Speaker: Naoko Taguchi
Date: Friday, April 9, 2021
Time: 2:30-4:00 p.m.
Title and abstract: LBLT, technology, and game-based pragmatics teaching
Zoom link: https://psu.zoom.us/j/99282637621
Abstract: With the recognition that pragmatics, like grammar and vocabulary, needs to be taught explicitly in the second language (L2) classroom, teachers and researchers have explored a variety of frameworks and approaches for teaching pragmatics (Taguchi & Roever, 2017). As part of this effort, there has been an emerging trend of applying the framework of task-based language teaching (TBLT) to instructional design and assessment in L2 pragmatics (Gonzalez- Lloret, 2019; Taguchi & Kim, 2018). In this presentation, I will discuss how TBLT can be profitably applied to pragmatics instruction and how technology can facilitate this application. TBLT offers useful insights into the design of goal-oriented tasks that reflect real-world language use. At the same time, the task design and implementation process in TBLT can be facilitated in technology- mediated environments. In the first part of my talk, I will articulate the connection between pragmatics and TBLT by highlighting the benefits of integrating theories, methods, and practices of these two fields. Then, I will present my on-going research in technology-mediated, task- based pragmatics instruction using digital games.
Bio: Naoko Taguchi is Professor in the Applied Linguistics Program at Northern Arizona University, where she teaches courses in TESOL methods, second language acquisition, and linguistics. Her research interests include pragmatics, intercultural competence, technology assisted learning, and English-medium education. Her recent books include The Routledge Handbook of SLA and Pragmatics (Routledge, 2019), Second Language Pragmatics: From Theory to Research (with Jonathan Culpeper and Alison Mackey; Routledge, 2018), Second Language Pragmatics (with Carsten Roever; Oxford University Press, 2017), and Developing Interactional Competence in a Japanese Study Abroad Context (2015, Multilingual Matters). She is the co-editor of a new journal, Applied Pragmatics (John Benjamins).
Speaker: Stefanie Wulff
Date: Friday, March 19, 2021
Time: 2:30-4:00 p.m.
Title and abstract: Usage matters: theoretical and methodological implications
Zoom link: https://psu.zoom.us/j/96423188444
Abstract: The notion of “usage” is traditionally associated with usage-based approaches to language acquisition, but more recently, theoretical frameworks across the board pay increasing attention to the role that usage plays in language acquisition. This development prompts us to look more closely at what usage really means, and what a definition of usage entails for how we should like to phrase research questions, what types of data we need, and the kinds of methods we should like to use. My talk is divided into three parts. In the first part, I outline the historical roots of “usage” in cognitive-functional linguistics before turning to a brief description of more recent work that suggest a place for usage across theoretical perspectives. I then discuss three key aspects of my understanding of usage and their implications for empirical research: (i) usage is contextualized use, with context here including language-internal and –external factors that jointly impact how a usage event is realized. This implies that we need complex, multifactorial models to measure usage adequately. (ii) Usage reflects individual variation, meaning that usage unfolds differentially for each individual learner over time. This implies that we cannot simply pool data across learners, but should care to (also) track individual learners’ usage. (iii) Usage not only means output, but also exposure to the second language. This implies that we should not only look at learner production, but must also take into consideration what kind of and how much input learners receive. I close with a discussion of further methodological and theoretical implications and desiderata for future research.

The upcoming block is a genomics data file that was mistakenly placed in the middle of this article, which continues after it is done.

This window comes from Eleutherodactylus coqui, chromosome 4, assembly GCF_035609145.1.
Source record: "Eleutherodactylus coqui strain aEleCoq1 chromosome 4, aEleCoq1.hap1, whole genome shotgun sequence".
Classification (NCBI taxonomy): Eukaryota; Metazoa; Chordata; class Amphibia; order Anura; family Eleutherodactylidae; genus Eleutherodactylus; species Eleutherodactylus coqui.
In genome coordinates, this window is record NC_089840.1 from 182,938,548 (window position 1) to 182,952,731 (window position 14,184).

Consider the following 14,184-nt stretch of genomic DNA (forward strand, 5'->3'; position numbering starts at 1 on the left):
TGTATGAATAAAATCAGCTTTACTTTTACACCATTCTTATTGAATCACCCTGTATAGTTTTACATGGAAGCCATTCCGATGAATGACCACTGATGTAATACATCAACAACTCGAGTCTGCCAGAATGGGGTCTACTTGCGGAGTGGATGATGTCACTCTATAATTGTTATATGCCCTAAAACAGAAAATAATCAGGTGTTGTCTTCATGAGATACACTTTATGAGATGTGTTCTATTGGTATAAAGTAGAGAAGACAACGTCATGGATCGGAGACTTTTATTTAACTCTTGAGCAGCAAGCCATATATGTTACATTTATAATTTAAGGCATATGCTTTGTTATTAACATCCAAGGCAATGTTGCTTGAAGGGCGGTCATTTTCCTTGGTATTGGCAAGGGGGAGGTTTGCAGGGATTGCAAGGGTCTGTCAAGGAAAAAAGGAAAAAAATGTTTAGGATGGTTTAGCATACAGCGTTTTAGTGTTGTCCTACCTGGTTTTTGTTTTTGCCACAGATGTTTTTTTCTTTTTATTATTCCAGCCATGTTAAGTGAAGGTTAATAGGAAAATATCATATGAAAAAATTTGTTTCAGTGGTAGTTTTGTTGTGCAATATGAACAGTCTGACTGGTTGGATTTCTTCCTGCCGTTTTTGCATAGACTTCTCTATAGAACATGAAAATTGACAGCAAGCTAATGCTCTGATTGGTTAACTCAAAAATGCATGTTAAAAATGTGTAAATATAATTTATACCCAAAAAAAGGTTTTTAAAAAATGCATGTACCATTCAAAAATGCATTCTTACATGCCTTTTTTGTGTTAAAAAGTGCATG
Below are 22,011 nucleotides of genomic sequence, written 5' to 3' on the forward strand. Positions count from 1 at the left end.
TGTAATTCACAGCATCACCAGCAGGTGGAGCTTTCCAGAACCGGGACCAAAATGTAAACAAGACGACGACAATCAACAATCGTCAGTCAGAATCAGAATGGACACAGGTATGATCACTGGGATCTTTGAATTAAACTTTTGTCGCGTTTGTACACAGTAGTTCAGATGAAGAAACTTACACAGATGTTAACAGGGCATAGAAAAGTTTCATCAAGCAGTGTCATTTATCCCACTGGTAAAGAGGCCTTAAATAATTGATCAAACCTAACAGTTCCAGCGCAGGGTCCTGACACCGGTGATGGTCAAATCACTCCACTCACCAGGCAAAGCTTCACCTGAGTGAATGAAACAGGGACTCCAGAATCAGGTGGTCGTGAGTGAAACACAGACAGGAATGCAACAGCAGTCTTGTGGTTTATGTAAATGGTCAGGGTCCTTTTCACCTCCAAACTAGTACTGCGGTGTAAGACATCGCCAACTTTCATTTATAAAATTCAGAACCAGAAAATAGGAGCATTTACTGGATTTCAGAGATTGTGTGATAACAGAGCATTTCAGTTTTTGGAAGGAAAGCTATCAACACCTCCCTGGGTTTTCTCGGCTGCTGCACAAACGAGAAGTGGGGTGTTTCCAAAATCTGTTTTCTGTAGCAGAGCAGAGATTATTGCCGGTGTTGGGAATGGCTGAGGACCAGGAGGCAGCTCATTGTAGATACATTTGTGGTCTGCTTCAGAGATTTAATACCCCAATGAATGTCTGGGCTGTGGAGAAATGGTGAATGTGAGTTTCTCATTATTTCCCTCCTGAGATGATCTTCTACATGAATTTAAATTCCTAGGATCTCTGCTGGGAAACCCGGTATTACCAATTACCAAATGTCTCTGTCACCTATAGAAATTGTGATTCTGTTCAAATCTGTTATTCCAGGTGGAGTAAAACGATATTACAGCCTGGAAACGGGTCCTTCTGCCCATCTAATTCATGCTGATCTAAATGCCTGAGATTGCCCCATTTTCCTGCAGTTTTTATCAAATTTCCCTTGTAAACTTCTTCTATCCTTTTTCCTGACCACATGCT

Bio: Stefanie Wulff is an Associate Professor in the Linguistics Department at the University of Florida, and from 2019-2023, a Professor II at UiT The Arctic University of Norway. Her research interests are in second language and heritage language acquisition, usage-based linguistics, quantitative corpus linguistics, and student writing development through data-driven learning. She is editor-in-chief of Corpus Linguistics and Linguistic Theory (de Gruyter Mouton).